I have the following code for a simple TCP server in Ruby:

# server.rb
require 'socket'

class Server
  def initialize(port)
    @port = port
  end

  def run
    Socket.tcp_server_loop(@port) do |connection|
      Thread.new do
        loop do
          puts "IO: #{IO.select([connection]).inspect} - data: #{connection.read}"
        end
      end
    end
  end
end

server = Server.new(16451)
server.run

As well as this trivial TCP client code:

# client.rb
require 'socket'

client = TCPSocket.new('localhost', 16451)
client.write('stuff')

It is my understanding that connection.read in server.rb should block if no data is present on the socket. However, when I run this on my macbook (OS X 10.12.5), it keeps spitting out the following output:

IO: [[#<Socket:fd 12>], [], []] - data: stuff
IO: [[#<Socket:fd 12>], [], []] - data: 
IO: [[#<Socket:fd 12>], [], []] - data: 
IO: [[#<Socket:fd 12>], [], []] - data: 
IO: [[#<Socket:fd 12>], [], []] - data: 
IO: [[#<Socket:fd 12>], [], []] - data: 
IO: [[#<Socket:fd 12>], [], []] - data: 
IO: [[#<Socket:fd 12>], [], []] - data: 
...

It seems that IO.select thinks there is data available to read on the socket, while no such data has been sent.

How can I achieve a blocking read when working with sockets in Ruby? Am I overlooking something?


Matt's answer pointed me in the right direction. For future readers, here's my new code.

# server.rb
require 'socket'

class Server
  BYTESIZE_OF_PACKED_INTEGER = [1].pack('i').bytesize

  def initialize(port)
    @port = port
  end

  def run
    Socket.tcp_server_loop(@port) do |connection|
      Thread.new do
        while packed_msg_bytesize = connection.read(BYTESIZE_OF_PACKED_INTEGER)
          msg_bytesize = packed_msg_bytesize.unpack('i').first
          msg = connection.read(msg_bytesize)
          puts msg
        end
      end
    end
  end
end

server = Server.new(16451)
server.run

And the client code.

# client.rb
require 'socket'

msg = 'stuff'
msg_bytesize = msg.bytesize
packed_msg_bytesize = [msg_bytesize].pack('i')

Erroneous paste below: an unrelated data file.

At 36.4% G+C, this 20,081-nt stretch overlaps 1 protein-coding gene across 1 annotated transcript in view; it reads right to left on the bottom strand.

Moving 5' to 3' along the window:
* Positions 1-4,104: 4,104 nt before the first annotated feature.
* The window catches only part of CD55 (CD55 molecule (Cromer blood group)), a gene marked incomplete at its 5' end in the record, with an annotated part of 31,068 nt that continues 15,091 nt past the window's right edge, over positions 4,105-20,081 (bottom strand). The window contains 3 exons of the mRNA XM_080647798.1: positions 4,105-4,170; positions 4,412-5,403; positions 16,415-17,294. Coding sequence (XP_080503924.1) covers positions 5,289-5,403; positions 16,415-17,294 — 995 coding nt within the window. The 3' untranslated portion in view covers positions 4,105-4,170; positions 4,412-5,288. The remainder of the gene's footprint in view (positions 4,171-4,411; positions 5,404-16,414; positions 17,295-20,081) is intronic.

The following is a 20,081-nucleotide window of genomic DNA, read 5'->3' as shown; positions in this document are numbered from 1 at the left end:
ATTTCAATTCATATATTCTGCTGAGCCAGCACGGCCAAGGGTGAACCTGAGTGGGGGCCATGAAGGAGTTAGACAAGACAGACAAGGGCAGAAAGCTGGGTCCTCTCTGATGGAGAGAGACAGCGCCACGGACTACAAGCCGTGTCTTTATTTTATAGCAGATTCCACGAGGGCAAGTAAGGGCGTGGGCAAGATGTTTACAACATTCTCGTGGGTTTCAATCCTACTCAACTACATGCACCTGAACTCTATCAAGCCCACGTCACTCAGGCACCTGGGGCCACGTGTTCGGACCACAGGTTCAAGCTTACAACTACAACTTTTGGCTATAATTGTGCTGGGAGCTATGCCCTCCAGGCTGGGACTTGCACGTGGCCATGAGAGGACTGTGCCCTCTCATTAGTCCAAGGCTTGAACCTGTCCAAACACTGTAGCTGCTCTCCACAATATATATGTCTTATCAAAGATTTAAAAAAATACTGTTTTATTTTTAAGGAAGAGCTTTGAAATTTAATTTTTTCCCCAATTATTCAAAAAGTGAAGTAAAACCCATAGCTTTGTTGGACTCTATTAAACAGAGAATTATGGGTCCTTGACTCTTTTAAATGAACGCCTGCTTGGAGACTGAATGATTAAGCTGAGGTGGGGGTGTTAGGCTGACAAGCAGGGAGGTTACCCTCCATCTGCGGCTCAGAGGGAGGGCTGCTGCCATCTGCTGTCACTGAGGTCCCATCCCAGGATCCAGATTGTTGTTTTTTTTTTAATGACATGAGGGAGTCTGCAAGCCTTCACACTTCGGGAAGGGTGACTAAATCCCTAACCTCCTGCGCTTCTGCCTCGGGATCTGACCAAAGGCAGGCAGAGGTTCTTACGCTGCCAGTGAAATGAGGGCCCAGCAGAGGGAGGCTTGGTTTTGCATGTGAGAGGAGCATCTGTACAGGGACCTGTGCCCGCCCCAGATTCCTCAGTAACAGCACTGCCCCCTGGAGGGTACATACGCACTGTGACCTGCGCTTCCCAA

client = TCPSocket.new('localhost', 16451)
client.write(packed_msg_bytesize)
client.write(msg)
up vote 1 down vote accepted

read will block if there is no data, but not at EOF. The IO#read docs say:

When this method is called at end of file, it returns nil or "", depending on length: read, read(nil), and read(0) return "", read(positive_integer) returns nil.

Since calling read on EOF doesn’t block, select will return the IO as readable straight away.

In your code the first call to read will block until all the data is read from the connection (i.e. the other end has closed it). From then it will be at EOF, so select will return it as ready, and read will return an empty string immediately.

  • do you know if there's any way to have it block at EOF? I'm playing around with implementing a simple chat server & client, and I was hoping to have a long-lived connection between client and server. The last thing I want is for the server to go to 100% cpu just actively looping over sockets that will have no data on them most of the time. – Reck Nov 11 '17 at 20:59
  • You’ll probably want to detect and remove those connections anyway, so you don’t want to skip over them. Note there is a difference between a socket with no data available (which is still connected to the other end) and a socket at EOF (which is disconnected and you just need to close it). – matt Nov 11 '17 at 21:17
  • you're absolute right! – Reck Nov 11 '17 at 22:45

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